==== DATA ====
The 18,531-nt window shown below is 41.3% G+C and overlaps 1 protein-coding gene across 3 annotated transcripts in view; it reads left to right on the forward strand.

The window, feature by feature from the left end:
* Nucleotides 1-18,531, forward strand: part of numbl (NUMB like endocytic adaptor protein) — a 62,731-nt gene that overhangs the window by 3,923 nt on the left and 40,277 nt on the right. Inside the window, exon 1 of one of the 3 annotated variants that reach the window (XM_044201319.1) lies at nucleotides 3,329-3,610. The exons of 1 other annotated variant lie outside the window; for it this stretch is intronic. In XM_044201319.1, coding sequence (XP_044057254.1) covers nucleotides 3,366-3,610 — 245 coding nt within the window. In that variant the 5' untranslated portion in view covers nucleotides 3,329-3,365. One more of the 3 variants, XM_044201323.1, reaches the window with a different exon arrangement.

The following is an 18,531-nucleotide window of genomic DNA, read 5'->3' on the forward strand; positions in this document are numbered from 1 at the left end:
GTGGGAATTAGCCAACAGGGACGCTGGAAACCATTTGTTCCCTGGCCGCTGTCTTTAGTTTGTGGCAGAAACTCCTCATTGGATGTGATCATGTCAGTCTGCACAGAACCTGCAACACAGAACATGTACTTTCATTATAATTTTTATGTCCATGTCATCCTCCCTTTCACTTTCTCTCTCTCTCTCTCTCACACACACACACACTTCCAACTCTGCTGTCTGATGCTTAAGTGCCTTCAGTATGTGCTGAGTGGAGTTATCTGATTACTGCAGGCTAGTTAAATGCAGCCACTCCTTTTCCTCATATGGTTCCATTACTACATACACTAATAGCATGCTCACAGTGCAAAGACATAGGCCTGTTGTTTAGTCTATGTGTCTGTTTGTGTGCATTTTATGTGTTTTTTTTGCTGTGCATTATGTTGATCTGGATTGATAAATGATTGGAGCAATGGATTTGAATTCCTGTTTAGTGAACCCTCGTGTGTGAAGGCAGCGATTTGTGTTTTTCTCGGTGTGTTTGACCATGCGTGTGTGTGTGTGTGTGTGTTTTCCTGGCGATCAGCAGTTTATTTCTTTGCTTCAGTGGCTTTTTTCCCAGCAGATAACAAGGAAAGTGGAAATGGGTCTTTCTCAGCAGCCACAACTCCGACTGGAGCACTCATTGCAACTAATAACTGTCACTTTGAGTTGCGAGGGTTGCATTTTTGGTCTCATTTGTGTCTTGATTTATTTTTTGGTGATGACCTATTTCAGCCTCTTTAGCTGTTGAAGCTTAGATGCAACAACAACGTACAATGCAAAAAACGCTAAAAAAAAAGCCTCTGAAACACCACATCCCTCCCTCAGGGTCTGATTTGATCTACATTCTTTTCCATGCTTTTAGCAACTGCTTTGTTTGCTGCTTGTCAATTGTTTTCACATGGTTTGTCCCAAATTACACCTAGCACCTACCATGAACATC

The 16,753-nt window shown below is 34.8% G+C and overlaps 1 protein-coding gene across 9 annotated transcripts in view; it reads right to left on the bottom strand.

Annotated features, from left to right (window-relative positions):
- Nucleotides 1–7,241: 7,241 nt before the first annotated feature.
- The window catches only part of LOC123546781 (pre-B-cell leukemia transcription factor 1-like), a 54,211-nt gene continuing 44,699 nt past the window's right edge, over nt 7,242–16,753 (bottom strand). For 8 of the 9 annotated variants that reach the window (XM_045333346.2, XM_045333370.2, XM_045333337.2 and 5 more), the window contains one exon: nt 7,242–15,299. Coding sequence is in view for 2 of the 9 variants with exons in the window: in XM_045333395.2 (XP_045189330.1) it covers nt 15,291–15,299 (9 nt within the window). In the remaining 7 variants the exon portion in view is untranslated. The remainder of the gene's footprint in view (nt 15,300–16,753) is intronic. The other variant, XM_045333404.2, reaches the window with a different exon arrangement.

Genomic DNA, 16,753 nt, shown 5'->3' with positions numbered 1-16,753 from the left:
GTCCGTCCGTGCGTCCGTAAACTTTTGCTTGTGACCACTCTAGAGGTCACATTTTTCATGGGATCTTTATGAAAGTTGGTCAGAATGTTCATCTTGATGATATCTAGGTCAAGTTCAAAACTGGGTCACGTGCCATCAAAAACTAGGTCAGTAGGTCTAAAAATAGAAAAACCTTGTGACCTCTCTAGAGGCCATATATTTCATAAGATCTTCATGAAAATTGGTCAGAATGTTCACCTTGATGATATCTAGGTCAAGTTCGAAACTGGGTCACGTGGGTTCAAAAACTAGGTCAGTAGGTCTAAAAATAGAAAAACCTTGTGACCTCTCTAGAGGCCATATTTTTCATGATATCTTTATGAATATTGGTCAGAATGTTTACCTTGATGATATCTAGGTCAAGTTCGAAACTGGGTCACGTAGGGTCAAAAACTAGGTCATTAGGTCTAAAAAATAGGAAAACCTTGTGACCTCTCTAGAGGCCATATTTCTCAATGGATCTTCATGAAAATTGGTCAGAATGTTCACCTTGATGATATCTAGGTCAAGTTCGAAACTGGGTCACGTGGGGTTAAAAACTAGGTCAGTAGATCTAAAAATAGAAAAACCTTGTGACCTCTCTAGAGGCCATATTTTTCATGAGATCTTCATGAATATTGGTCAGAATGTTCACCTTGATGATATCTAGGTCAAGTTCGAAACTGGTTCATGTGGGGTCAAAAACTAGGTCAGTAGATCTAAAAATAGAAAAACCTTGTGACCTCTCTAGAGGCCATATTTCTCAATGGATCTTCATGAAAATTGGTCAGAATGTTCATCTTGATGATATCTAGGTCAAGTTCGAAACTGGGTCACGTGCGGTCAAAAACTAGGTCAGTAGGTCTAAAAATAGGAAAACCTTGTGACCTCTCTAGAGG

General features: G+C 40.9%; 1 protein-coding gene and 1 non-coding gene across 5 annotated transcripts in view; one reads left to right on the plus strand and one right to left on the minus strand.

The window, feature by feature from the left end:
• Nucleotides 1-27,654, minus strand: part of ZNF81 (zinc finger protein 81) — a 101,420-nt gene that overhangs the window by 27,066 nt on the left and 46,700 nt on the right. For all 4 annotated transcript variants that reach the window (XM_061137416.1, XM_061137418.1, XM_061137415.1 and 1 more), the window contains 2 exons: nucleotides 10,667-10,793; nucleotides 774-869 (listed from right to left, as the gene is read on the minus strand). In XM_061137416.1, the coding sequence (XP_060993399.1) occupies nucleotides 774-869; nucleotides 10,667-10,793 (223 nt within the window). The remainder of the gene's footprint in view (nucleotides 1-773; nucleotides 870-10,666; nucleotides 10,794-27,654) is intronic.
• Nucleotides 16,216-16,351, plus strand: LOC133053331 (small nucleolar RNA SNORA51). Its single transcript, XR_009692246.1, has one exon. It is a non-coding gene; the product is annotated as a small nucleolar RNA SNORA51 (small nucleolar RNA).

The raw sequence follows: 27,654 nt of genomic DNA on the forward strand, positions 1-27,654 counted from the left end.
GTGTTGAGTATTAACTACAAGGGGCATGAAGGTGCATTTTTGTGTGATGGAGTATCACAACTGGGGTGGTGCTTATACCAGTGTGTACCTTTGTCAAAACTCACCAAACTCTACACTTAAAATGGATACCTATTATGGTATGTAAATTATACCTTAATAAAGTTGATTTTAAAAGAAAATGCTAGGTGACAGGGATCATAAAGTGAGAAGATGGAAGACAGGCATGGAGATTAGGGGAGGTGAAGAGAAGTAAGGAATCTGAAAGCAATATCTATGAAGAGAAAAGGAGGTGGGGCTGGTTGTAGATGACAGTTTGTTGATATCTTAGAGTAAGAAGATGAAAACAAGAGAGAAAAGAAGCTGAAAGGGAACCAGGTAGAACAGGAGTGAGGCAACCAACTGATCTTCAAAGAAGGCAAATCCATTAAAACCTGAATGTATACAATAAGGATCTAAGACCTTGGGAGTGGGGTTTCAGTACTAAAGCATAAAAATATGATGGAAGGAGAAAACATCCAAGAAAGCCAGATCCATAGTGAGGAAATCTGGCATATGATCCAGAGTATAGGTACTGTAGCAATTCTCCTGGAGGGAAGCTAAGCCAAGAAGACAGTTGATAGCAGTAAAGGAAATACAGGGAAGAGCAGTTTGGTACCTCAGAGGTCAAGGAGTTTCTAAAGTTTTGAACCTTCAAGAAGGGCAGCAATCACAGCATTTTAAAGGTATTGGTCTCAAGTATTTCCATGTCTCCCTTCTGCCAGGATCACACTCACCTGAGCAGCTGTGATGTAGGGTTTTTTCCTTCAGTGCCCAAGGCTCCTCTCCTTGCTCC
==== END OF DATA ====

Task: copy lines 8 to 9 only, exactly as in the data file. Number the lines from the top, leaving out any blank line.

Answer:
- Nucleotides 1–7,241: 7,241 nt before the first annotated feature.
- The window catches only part of LOC123546781 (pre-B-cell leukemia transcription factor 1-like), a 54,211-nt gene continuing 44,699 nt past the window's right edge, over nt 7,242–16,753 (bottom strand). For 8 of the 9 annotated variants that reach the window (XM_045333346.2, XM_045333370.2, XM_045333337.2 and 5 more), the window contains one exon: nt 7,242–15,299. Coding sequence is in view for 2 of the 9 variants with exons in the window: in XM_045333395.2 (XP_045189330.1) it covers nt 15,291–15,299 (9 nt within the window). In the remaining 7 variants the exon portion in view is untranslated. The remainder of the gene's footprint in view (nt 15,300–16,753) is intronic. The other variant, XM_045333404.2, reaches the window with a different exon arrangement.